His downfall, which came in the years shortly after this disaster, would have been nearly as swift as his rise but for a surprising coda. On April 20, 1814 he bid farewell to his remaining army and was taken to the isle of Elba. It is unclear to me if he was a prisoner at this point, or merely in exile. In any case, a year later he did the unexpected: left Elba and landed unannounced in France. The people rallied to him, the army rallied to him, and he entered Paris in triumph once again. It didn’t last long — just one hundred days — but it showed the tenacious hold he still had on the hearts of his countrymen. Imprisoned on St Helena, he lived the last years of his life quietly and died in 1821, aged 51.


His was obviously an exceptionally interesting, and even dazzling, life. He marked French politics and culture in ways that endure. A couple of specific points stood out to me.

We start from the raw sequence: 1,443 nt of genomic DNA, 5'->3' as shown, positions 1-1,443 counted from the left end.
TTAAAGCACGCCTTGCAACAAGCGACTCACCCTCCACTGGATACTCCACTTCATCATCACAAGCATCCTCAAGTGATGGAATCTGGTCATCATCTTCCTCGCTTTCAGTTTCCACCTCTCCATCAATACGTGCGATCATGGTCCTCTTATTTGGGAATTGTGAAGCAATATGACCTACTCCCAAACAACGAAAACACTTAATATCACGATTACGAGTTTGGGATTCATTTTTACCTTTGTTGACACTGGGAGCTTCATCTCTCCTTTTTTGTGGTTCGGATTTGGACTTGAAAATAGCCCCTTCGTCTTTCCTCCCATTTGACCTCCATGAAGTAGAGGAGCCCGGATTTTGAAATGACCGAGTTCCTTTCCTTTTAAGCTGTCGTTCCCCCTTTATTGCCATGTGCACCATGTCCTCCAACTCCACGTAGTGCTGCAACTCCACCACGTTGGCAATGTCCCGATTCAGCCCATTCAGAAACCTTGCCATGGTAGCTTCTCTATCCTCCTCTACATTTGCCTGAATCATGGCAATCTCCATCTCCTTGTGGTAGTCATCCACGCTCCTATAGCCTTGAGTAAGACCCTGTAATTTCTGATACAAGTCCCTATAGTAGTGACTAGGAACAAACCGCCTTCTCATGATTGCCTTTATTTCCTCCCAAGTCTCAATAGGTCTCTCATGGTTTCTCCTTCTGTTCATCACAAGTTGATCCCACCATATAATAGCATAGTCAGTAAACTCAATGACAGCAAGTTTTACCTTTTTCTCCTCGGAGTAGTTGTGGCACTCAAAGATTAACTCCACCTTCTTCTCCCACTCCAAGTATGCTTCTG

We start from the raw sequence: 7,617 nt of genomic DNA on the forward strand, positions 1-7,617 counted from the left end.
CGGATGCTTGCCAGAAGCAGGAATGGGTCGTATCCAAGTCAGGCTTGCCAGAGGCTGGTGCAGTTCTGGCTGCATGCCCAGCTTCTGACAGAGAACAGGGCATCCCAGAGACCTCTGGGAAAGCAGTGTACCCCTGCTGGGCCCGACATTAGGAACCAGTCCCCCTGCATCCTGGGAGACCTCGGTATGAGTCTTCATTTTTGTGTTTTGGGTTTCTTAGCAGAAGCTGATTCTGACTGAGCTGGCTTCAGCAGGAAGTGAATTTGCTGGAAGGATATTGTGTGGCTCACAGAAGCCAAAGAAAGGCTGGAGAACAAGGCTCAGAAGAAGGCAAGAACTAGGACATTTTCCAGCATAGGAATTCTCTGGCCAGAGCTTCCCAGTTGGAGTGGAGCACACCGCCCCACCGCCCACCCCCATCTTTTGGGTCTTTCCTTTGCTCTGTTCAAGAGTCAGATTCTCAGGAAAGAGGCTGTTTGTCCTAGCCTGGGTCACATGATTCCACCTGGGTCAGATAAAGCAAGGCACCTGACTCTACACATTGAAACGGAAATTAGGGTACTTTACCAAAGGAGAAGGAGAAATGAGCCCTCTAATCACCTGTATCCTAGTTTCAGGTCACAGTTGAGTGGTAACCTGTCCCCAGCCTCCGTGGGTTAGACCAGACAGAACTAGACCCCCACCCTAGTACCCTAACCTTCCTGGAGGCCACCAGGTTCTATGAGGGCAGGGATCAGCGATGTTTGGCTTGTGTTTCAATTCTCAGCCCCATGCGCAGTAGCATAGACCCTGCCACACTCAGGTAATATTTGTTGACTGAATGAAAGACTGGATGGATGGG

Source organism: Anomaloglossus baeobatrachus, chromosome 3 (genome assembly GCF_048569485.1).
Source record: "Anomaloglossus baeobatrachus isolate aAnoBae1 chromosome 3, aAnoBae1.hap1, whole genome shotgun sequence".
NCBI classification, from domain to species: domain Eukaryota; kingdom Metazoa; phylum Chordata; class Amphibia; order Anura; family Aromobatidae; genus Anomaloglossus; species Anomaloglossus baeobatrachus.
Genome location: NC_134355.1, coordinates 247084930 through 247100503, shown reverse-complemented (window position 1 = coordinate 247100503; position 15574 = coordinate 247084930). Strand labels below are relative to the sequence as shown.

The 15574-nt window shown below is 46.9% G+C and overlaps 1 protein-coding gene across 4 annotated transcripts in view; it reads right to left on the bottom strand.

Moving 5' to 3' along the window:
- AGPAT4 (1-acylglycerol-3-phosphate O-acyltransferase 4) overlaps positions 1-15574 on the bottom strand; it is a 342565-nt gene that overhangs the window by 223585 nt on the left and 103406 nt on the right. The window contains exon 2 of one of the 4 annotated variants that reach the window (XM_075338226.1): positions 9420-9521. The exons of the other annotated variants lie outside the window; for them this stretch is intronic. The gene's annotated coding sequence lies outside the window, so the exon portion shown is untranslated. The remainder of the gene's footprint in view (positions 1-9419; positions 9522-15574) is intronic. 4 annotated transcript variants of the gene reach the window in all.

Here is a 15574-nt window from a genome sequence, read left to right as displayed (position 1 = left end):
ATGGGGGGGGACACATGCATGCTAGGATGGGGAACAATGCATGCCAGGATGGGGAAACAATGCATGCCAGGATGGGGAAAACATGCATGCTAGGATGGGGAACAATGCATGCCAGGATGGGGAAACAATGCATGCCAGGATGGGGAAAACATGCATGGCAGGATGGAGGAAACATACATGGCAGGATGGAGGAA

Bell stresses that Napoleon pushed European warfare toward a model of “total war”; no longer would armies fight it out neatly on a battlefield, but whole nations mobilized to fight one another. In this way he was able to amass huge armies, the likes of which had never been seen before. The size of his army helped him to win battles, but also affected his tactics in a regrettable way, for in later years he was willing to sacrifice many lives in mass charges at the enemy, an approach to warfare that would return, on a massive scale, in the First World War.